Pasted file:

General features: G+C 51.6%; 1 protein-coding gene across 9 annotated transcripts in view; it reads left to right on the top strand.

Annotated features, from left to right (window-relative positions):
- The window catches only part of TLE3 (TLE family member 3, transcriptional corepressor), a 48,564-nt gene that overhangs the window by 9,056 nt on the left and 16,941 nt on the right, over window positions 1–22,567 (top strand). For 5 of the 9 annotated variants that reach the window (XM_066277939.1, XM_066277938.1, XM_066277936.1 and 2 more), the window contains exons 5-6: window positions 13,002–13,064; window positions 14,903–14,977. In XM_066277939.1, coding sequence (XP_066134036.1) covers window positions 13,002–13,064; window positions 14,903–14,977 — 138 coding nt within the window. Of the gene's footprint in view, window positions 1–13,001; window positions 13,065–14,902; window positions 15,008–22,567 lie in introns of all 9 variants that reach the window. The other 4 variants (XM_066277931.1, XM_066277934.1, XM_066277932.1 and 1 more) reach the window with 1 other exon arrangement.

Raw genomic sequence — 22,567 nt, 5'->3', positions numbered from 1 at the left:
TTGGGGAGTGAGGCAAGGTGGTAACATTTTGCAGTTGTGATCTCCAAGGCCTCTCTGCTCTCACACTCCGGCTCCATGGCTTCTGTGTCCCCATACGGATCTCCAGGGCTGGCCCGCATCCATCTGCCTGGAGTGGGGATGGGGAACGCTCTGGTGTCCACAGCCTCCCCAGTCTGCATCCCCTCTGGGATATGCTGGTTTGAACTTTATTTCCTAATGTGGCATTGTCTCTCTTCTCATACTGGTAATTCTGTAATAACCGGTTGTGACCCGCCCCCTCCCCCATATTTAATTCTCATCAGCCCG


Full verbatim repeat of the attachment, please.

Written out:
General features: G+C 51.6%; 1 protein-coding gene across 9 annotated transcripts in view; it reads left to right on the top strand.

Annotated features, from left to right (window-relative positions):
- The window catches only part of TLE3 (TLE family member 3, transcriptional corepressor), a 48,564-nt gene that overhangs the window by 9,056 nt on the left and 16,941 nt on the right, over window positions 1–22,567 (top strand). For 5 of the 9 annotated variants that reach the window (XM_066277939.1, XM_066277938.1, XM_066277936.1 and 2 more), the window contains exons 5-6: window positions 13,002–13,064; window positions 14,903–14,977. In XM_066277939.1, coding sequence (XP_066134036.1) covers window positions 13,002–13,064; window positions 14,903–14,977 — 138 coding nt within the window. Of the gene's footprint in view, window positions 1–13,001; window positions 13,065–14,902; window positions 15,008–22,567 lie in introns of all 9 variants that reach the window. The other 4 variants (XM_066277931.1, XM_066277934.1, XM_066277932.1 and 1 more) reach the window with 1 other exon arrangement.

Raw genomic sequence — 22,567 nt, 5'->3', positions numbered from 1 at the left:
TTGGGGAGTGAGGCAAGGTGGTAACATTTTGCAGTTGTGATCTCCAAGGCCTCTCTGCTCTCACACTCCGGCTCCATGGCTTCTGTGTCCCCATACGGATCTCCAGGGCTGGCCCGCATCCATCTGCCTGGAGTGGGGATGGGGAACGCTCTGGTGTCCACAGCCTCCCCAGTCTGCATCCCCTCTGGGATATGCTGGTTTGAACTTTATTTCCTAATGTGGCATTGTCTCTCTTCTCATACTGGTAATTCTGTAATAACCGGTTGTGACCCGCCCCCTCCCCCATATTTAATTCTCATCAGCCCG